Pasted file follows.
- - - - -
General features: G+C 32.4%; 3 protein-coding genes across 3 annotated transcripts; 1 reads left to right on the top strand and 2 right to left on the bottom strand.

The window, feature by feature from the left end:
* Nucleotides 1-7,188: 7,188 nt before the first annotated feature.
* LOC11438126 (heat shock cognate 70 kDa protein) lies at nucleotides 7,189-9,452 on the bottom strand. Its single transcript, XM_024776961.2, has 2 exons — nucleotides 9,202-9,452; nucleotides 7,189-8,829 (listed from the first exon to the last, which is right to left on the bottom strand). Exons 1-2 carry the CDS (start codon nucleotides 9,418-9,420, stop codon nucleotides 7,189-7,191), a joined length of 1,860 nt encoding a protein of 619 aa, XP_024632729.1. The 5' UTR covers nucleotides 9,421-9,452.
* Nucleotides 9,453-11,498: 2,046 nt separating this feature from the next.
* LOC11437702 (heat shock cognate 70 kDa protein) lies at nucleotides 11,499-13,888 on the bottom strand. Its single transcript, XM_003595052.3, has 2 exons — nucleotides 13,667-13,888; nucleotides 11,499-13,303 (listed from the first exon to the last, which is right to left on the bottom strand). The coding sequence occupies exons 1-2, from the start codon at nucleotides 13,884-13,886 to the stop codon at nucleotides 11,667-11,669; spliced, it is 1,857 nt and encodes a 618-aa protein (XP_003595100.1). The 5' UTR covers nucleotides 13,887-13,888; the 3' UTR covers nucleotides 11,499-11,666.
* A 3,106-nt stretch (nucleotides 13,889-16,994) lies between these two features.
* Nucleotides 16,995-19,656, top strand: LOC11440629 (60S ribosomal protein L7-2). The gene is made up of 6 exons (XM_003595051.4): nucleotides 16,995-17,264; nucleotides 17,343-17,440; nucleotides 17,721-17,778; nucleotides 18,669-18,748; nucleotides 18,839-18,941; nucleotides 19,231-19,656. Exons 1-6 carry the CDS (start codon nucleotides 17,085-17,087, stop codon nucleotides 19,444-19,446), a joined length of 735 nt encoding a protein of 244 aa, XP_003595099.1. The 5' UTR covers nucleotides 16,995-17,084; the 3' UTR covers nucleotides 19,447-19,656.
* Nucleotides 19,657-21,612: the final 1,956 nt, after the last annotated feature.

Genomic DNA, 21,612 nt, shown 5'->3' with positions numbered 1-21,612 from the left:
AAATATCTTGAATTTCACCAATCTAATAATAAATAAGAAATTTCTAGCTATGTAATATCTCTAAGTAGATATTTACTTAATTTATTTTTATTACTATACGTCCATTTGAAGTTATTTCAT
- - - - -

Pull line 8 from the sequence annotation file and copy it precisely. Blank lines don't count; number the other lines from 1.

* Nucleotides 16,995-19,656, top strand: LOC11440629 (60S ribosomal protein L7-2). The gene is made up of 6 exons (XM_003595051.4): nucleotides 16,995-17,264; nucleotides 17,343-17,440; nucleotides 17,721-17,778; nucleotides 18,669-18,748; nucleotides 18,839-18,941; nucleotides 19,231-19,656. Exons 1-6 carry the CDS (start codon nucleotides 17,085-17,087, stop codon nucleotides 19,444-19,446), a joined length of 735 nt encoding a protein of 244 aa, XP_003595099.1. The 5' UTR covers nucleotides 16,995-17,084; the 3' UTR covers nucleotides 19,447-19,656.